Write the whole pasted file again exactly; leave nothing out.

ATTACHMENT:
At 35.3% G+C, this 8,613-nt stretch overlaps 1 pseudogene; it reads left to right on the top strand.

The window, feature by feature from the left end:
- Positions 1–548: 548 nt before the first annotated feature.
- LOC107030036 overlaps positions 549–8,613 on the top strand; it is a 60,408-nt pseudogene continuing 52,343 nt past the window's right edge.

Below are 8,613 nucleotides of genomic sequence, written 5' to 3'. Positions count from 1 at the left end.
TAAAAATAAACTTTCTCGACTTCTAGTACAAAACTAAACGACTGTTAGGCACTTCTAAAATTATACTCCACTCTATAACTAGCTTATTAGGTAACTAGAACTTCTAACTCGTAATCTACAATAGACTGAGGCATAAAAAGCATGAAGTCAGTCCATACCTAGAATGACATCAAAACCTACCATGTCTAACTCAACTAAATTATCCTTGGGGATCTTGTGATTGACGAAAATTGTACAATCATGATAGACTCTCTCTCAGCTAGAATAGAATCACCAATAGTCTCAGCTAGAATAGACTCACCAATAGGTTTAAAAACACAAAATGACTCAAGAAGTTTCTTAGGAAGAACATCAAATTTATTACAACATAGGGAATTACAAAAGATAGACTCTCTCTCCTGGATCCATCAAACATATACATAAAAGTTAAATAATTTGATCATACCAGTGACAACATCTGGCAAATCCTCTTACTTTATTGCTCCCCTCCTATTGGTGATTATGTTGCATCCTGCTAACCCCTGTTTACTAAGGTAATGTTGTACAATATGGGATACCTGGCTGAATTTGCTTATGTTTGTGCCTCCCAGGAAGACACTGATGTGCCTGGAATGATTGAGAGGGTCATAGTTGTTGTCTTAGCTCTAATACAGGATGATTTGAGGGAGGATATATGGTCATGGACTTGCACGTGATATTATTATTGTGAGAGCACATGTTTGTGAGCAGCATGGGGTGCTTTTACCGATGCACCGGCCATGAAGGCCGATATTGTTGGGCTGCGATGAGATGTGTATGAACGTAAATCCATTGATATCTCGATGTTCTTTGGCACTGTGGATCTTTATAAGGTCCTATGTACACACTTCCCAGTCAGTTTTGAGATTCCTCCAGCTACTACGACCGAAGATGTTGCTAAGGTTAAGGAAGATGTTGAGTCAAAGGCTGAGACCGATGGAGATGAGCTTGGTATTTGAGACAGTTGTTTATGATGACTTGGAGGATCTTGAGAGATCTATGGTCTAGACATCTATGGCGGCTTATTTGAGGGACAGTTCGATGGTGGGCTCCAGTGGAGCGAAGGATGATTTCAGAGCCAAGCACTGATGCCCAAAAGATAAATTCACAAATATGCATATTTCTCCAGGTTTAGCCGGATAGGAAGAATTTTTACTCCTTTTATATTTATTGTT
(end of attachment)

At 35.3% G+C, this 8,613-nt stretch overlaps 1 pseudogene; it reads left to right on the top strand.

The window, feature by feature from the left end:
- Positions 1–548: 548 nt before the first annotated feature.
- LOC107030036 overlaps positions 549–8,613 on the top strand; it is a 60,408-nt pseudogene continuing 52,343 nt past the window's right edge.

Below are 8,613 nucleotides of genomic sequence, written 5' to 3'. Positions count from 1 at the left end.
TAAAAATAAACTTTCTCGACTTCTAGTACAAAACTAAACGACTGTTAGGCACTTCTAAAATTATACTCCACTCTATAACTAGCTTATTAGGTAACTAGAACTTCTAACTCGTAATCTACAATAGACTGAGGCATAAAAAGCATGAAGTCAGTCCATACCTAGAATGACATCAAAACCTACCATGTCTAACTCAACTAAATTATCCTTGGGGATCTTGTGATTGACGAAAATTGTACAATCATGATAGACTCTCTCTCAGCTAGAATAGAATCACCAATAGTCTCAGCTAGAATAGACTCACCAATAGGTTTAAAAACACAAAATGACTCAAGAAGTTTCTTAGGAAGAACATCAAATTTATTACAACATAGGGAATTACAAAAGATAGACTCTCTCTCCTGGATCCATCAAACATATACATAAAAGTTAAATAATTTGATCATACCAGTGACAACATCTGGCAAATCCTCTTACTTTATTGCTCCCCTCCTATTGGTGATTATGTTGCATCCTGCTAACCCCTGTTTACTAAGGTAATGTTGTACAATATGGGATACCTGGCTGAATTTGCTTATGTTTGTGCCTCCCAGGAAGACACTGATGTGCCTGGAATGATTGAGAGGGTCATAGTTGTTGTCTTAGCTCTAATACAGGATGATTTGAGGGAGGATATATGGTCATGGACTTGCACGTGATATTATTATTGTGAGAGCACATGTTTGTGAGCAGCATGGGGTGCTTTTACCGATGCACCGGCCATGAAGGCCGATATTGTTGGGCTGCGATGAGATGTGTATGAACGTAAATCCATTGATATCTCGATGTTCTTTGGCACTGTGGATCTTTATAAGGTCCTATGTACACACTTCCCAGTCAGTTTTGAGATTCCTCCAGCTACTACGACCGAAGATGTTGCTAAGGTTAAGGAAGATGTTGAGTCAAAGGCTGAGACCGATGGAGATGAGCTTGGTATTTGAGACAGTTGTTTATGATGACTTGGAGGATCTTGAGAGATCTATGGTCTAGACATCTATGGCGGCTTATTTGAGGGACAGTTCGATGGTGGGCTCCAGTGGAGCGAAGGATGATTTCAGAGCCAAGCACTGATGCCCAAAAGATAAATTCACAAATATGCATATTTCTCCAGGTTTAGCCGGATAGGAAGAATTTTTACTCCTTTTATATTTATTGTT